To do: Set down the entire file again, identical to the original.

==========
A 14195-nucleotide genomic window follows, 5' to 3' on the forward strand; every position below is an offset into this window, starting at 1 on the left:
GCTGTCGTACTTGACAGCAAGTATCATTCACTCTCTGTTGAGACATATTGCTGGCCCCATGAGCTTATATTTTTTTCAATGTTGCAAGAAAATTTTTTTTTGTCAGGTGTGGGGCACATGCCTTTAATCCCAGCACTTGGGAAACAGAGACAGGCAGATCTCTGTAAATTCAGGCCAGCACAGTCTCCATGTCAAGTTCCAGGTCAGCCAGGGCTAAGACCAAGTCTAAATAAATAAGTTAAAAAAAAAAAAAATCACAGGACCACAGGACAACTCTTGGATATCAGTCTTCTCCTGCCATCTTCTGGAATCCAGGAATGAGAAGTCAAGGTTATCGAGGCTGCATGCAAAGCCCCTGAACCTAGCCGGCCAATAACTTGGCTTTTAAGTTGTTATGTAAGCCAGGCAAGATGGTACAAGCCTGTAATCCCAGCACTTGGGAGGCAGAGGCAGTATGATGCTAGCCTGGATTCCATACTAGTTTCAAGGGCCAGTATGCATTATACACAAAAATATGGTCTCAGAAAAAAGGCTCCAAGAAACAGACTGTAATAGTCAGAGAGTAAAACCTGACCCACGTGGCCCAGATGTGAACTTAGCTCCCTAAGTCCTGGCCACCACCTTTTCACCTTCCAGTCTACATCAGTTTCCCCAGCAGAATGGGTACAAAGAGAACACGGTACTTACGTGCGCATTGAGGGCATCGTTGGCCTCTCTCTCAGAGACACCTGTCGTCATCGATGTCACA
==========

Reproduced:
A 14195-nucleotide genomic window follows, 5' to 3' on the forward strand; every position below is an offset into this window, starting at 1 on the left:
GCTGTCGTACTTGACAGCAAGTATCATTCACTCTCTGTTGAGACATATTGCTGGCCCCATGAGCTTATATTTTTTTCAATGTTGCAAGAAAATTTTTTTTTGTCAGGTGTGGGGCACATGCCTTTAATCCCAGCACTTGGGAAACAGAGACAGGCAGATCTCTGTAAATTCAGGCCAGCACAGTCTCCATGTCAAGTTCCAGGTCAGCCAGGGCTAAGACCAAGTCTAAATAAATAAGTTAAAAAAAAAAAAAATCACAGGACCACAGGACAACTCTTGGATATCAGTCTTCTCCTGCCATCTTCTGGAATCCAGGAATGAGAAGTCAAGGTTATCGAGGCTGCATGCAAAGCCCCTGAACCTAGCCGGCCAATAACTTGGCTTTTAAGTTGTTATGTAAGCCAGGCAAGATGGTACAAGCCTGTAATCCCAGCACTTGGGAGGCAGAGGCAGTATGATGCTAGCCTGGATTCCATACTAGTTTCAAGGGCCAGTATGCATTATACACAAAAATATGGTCTCAGAAAAAAGGCTCCAAGAAACAGACTGTAATAGTCAGAGAGTAAAACCTGACCCACGTGGCCCAGATGTGAACTTAGCTCCCTAAGTCCTGGCCACCACCTTTTCACCTTCCAGTCTACATCAGTTTCCCCAGCAGAATGGGTACAAAGAGAACACGGTACTTACGTGCGCATTGAGGGCATCGTTGGCCTCTCTCTCAGAGACACCTGTCGTCATCGATGTCACA